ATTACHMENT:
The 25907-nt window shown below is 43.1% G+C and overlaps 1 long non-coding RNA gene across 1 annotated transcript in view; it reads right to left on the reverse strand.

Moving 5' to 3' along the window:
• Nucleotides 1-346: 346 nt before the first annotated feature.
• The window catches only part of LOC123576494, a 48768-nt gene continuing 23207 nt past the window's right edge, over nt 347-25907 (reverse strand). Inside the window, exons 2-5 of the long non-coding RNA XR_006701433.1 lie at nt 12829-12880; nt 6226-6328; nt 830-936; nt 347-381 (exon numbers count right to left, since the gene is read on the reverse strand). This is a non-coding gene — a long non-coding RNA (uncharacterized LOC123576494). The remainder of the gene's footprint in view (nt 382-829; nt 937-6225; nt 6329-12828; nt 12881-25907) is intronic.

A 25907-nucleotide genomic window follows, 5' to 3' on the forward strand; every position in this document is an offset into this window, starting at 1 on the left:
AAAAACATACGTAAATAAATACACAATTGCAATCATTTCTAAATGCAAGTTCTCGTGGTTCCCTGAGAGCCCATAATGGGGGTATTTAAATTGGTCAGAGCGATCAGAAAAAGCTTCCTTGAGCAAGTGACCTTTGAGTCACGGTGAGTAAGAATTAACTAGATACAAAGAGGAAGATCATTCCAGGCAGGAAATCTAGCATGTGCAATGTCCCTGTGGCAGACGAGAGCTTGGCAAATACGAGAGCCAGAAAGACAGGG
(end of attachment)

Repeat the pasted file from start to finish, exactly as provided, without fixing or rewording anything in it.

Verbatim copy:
The 25907-nt window shown below is 43.1% G+C and overlaps 1 long non-coding RNA gene across 1 annotated transcript in view; it reads right to left on the reverse strand.

Moving 5' to 3' along the window:
• Nucleotides 1-346: 346 nt before the first annotated feature.
• The window catches only part of LOC123576494, a 48768-nt gene continuing 23207 nt past the window's right edge, over nt 347-25907 (reverse strand). Inside the window, exons 2-5 of the long non-coding RNA XR_006701433.1 lie at nt 12829-12880; nt 6226-6328; nt 830-936; nt 347-381 (exon numbers count right to left, since the gene is read on the reverse strand). This is a non-coding gene — a long non-coding RNA (uncharacterized LOC123576494). The remainder of the gene's footprint in view (nt 382-829; nt 937-6225; nt 6329-12828; nt 12881-25907) is intronic.

A 25907-nucleotide genomic window follows, 5' to 3' on the forward strand; every position in this document is an offset into this window, starting at 1 on the left:
AAAAACATACGTAAATAAATACACAATTGCAATCATTTCTAAATGCAAGTTCTCGTGGTTCCCTGAGAGCCCATAATGGGGGTATTTAAATTGGTCAGAGCGATCAGAAAAAGCTTCCTTGAGCAAGTGACCTTTGAGTCACGGTGAGTAAGAATTAACTAGATACAAAGAGGAAGATCATTCCAGGCAGGAAATCTAGCATGTGCAATGTCCCTGTGGCAGACGAGAGCTTGGCAAATACGAGAGCCAGAAAGACAGGG